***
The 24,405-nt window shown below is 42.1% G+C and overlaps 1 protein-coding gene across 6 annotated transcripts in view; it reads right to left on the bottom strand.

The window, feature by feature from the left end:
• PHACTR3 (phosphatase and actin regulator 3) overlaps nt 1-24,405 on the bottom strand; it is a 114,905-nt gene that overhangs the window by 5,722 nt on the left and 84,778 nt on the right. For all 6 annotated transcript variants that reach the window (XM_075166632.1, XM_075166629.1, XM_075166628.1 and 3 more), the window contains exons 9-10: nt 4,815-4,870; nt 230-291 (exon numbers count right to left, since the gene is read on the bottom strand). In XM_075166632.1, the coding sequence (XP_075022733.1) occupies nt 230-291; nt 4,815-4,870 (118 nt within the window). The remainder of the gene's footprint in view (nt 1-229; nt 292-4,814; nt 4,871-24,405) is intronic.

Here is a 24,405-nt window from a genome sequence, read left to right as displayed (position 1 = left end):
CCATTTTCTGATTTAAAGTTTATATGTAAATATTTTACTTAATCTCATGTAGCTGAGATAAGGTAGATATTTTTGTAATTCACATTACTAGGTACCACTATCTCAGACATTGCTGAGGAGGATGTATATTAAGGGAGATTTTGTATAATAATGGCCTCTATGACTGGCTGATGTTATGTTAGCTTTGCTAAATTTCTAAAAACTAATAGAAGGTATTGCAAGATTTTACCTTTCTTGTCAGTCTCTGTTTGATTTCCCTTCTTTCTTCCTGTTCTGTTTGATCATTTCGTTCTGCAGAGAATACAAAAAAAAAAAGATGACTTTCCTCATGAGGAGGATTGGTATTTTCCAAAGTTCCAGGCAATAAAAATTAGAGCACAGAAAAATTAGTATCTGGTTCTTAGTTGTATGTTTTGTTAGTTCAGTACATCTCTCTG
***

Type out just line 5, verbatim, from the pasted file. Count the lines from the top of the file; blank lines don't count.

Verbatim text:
CCATTTTCTGATTTAAAGTTTATATGTAAATATTTTACTTAATCTCATGTAGCTGAGATAAGGTAGATATTTTTGTAATTCACATTACTAGGTACCACTATCTCAGACATTGCTGAGGAGGATGTATATTAAGGGAGATTTTGTATAATAATGGCCTCTATGACTGGCTGATGTTATGTTAGCTTTGCTAAATTTCTAAAAACTAATAGAAGGTATTGCAAGATTTTACCTTTCTTGTCAGTCTCTGTTTGATTTCCCTTCTTTCTTCCTGTTCTGTTTGATCATTTCGTTCTGCAGAGAATACAAAAAAAAAAAGATGACTTTCCTCATGAGGAGGATTGGTATTTTCCAAAGTTCCAGGCAATAAAAATTAGAGCACAGAAAAATTAGTATCTGGTTCTTAGTTGTATGTTTTGTTAGTTCAGTACATCTCTCTG